An interview with ... Ali Mirkhani and Britt Johnston, NATIXIS
Cityparents reached a milestone last month welcoming our 100th Corporate Member! Ali Mirkhani, Director of Public Sector Origination in the Investment Banking Division and Britt Johnston, Director of Fixed Income Sales for the Global Markets Division tell us why NATIXIS decided to join Cityparents.
Q. Ali, Britt, congratulations and thank you for becoming our 100th Corporate member! We’re thrilled to welcome Natixis to Cityparents. Please can you start by telling us a little about Natixis and your roles there?
Britt: NATIXIS is a French multinational financial services firm specialized in asset & wealth management, corporate & investment banking, insurance and payments. Within NATIXIS, the Women in Natixis Network (WiNN) was established in 2012 in Paris with senior management sponsorship. Ali and I are the co-chairs of the WiNN U.K. and the third generation managing the U.K. network, which originally launched in 2015 in London. The mission of WiNN U.K. is to achieve gender balance and engage all genders in our cause to recruit, nurture and promote women at all levels across our organisation.
Q. Where did you hear about Cityparents and how does our network fit in with your focus on gender balance?
Ali: WiNN U.K. is active on working with and learning from other established banking gender balance networks, and as I’m also a co-chair at the London Gender Interbank Forum, I had the opportunity to meet with Cityparents Director Helen Beedham at an event hosted at the European Bank for Reconstruction & Development.
Q. Which topics do you think your people will be most interested in?
Britt: Increasingly our digital lives have both helped and hindered our ability to manage a healthy work-life balance, as we are both encouraged to ensure that we have a healthy amount of downtime in traditional affairs, as well as be open to profiting from the distance breakdown that technology enables.
Q. In high pressure working environments, such as in the City, workloads can be intense and feel unsustainable even if flexible working options are available. How can we help people achieve a healthier balance between work and home lives?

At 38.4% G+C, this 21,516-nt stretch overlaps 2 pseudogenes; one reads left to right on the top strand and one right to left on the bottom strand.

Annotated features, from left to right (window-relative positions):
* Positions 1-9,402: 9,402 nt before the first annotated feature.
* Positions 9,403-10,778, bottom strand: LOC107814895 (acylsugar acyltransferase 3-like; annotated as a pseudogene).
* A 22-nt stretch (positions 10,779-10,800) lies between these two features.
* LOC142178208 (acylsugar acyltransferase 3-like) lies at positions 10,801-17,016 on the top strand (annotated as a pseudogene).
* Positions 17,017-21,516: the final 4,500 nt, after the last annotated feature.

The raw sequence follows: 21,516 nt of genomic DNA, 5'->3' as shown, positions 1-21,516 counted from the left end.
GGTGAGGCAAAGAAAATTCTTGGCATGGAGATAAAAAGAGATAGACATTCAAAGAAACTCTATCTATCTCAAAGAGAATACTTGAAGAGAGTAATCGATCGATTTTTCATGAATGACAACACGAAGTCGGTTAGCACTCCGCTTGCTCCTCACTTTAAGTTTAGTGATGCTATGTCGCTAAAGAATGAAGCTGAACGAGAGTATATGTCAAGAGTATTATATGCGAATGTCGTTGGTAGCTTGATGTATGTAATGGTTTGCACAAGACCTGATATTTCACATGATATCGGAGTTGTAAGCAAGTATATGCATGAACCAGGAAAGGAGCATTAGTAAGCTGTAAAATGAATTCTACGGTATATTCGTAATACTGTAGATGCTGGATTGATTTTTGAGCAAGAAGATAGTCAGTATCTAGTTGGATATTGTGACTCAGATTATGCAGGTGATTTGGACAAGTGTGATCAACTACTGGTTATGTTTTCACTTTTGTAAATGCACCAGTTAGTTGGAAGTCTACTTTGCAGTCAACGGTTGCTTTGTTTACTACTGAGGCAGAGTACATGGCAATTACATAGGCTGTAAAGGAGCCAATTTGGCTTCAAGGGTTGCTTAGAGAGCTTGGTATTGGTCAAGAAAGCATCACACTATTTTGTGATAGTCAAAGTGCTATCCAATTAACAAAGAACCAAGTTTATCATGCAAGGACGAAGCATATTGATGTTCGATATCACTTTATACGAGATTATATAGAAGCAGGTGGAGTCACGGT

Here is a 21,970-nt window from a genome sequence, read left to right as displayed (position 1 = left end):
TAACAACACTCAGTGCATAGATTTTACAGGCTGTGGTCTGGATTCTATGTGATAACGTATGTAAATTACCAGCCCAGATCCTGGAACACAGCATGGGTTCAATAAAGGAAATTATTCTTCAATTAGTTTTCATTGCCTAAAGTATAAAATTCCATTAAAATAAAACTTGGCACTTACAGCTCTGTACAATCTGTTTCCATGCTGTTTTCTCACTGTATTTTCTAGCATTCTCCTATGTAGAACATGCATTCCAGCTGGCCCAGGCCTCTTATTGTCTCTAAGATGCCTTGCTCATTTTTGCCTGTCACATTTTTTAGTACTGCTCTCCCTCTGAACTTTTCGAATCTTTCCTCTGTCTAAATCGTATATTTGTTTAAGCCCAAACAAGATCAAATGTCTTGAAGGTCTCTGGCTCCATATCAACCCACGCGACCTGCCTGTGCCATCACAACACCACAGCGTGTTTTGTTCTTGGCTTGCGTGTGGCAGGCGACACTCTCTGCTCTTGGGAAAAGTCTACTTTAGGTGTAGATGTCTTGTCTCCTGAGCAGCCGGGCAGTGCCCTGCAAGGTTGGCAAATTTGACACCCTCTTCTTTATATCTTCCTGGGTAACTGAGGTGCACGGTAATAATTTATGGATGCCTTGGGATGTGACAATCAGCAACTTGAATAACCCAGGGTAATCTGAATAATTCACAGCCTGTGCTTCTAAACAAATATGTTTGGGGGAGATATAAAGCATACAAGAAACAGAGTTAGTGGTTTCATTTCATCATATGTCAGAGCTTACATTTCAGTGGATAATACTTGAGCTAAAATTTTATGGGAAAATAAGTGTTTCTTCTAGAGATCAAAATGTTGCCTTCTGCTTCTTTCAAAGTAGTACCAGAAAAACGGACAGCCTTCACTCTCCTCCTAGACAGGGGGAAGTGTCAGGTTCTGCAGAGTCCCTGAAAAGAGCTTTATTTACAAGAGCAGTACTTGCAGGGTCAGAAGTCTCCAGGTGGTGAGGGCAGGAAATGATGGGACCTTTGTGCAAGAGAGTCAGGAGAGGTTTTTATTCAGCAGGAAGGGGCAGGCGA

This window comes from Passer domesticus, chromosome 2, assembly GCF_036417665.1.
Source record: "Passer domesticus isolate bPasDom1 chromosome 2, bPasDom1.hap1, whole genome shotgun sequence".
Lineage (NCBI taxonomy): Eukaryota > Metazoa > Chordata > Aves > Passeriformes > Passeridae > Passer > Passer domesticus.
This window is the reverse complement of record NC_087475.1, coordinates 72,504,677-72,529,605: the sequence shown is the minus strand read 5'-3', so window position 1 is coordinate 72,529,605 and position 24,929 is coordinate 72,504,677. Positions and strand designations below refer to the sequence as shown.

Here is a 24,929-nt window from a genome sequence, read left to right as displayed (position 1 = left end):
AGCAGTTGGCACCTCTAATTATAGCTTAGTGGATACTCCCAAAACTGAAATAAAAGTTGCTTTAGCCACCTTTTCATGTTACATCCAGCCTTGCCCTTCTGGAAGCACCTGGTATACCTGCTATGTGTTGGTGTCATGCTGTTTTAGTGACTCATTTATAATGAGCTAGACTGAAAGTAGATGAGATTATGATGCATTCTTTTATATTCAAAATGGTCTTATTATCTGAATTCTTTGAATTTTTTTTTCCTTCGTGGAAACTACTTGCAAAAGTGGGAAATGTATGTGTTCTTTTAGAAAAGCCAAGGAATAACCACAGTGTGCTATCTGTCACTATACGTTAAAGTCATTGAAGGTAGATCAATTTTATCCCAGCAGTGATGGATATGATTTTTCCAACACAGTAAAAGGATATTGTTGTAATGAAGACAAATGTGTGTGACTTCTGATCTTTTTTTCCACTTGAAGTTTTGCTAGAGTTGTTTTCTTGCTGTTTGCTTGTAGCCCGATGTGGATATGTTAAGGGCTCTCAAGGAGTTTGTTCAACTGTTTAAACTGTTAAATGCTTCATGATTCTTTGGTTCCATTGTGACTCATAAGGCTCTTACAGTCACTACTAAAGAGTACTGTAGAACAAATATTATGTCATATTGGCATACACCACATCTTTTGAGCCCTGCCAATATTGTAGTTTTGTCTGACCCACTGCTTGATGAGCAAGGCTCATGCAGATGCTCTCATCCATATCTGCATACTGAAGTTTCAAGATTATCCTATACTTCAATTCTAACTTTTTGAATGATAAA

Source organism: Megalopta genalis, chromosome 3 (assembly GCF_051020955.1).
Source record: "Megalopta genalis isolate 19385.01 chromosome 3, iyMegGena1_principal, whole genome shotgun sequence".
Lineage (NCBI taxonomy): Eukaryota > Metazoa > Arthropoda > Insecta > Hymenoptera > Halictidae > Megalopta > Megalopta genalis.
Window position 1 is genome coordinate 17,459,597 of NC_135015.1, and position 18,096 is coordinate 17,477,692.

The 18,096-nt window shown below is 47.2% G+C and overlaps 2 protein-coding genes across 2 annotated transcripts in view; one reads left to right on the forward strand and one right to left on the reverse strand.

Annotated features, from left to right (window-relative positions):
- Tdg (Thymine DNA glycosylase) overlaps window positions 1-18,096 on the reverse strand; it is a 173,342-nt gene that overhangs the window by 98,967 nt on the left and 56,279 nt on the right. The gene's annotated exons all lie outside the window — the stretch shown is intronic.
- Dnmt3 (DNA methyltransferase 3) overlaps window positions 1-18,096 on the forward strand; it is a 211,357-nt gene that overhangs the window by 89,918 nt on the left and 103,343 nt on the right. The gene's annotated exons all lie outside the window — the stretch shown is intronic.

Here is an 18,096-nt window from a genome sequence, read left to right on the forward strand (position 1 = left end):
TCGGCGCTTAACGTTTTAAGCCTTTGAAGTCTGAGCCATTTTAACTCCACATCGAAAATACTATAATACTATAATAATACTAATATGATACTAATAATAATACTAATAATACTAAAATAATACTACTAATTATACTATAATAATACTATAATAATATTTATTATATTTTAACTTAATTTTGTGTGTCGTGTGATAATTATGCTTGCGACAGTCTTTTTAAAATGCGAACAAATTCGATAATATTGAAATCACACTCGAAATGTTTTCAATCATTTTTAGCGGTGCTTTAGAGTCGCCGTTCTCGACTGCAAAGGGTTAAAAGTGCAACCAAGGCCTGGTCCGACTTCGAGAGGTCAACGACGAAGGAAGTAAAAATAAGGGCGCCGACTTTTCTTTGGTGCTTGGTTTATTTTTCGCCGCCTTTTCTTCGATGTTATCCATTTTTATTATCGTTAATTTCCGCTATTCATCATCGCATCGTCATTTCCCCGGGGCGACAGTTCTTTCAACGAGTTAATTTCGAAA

Ali: Natixis encourages quality of life at work through its Work&Life at Natixis program, supported by our Senior Management Committee. It does this by supporting working parents and reinforcing the physical, mental, financial and social wellbeing of employees through its ongoing events and initiatives. For example, Natixis’ partnership with My Family Care, which provides emergency backup childcare, adult and elder care, reinforces its commitment to working families.
Q. Do you encourage flexible working and if so, how?
Britt: Natixis supports agile working through its EASY laptop programme, for roles that permit. Flexible working is encouraged for all, where roles permit – this does not have to only mean working from home. Showing flexibility in working hours and treating employees like adults – meaning measuring outputs and not facetime – also helps.
Q. How do your external partnerships with Cityparents and other organisations such as G7 Institutional Investor Initiative, Strong Women Strong Girls and Invest in Girls help you foster an inclusive culture that supports and develops women?
Ali: Working with a variety of external organisations enables members and supporters of WiNN to raise the visibility of women in leadership roles, provide inspiration and support women’s professional growth and development. One recent success has been its partnership with the 30% Club Mentoring programme, which is helping to develop a broader pipeline of women and ‘balance the pyramid’ at all levels. Our partnership with Employers’ Network for Equality & Inclusion has helped us launch our formal D&I policy as well as leading us to train internally on both unconscious bias and inclusive recruiting, for example.
Released On 8th Jul 2019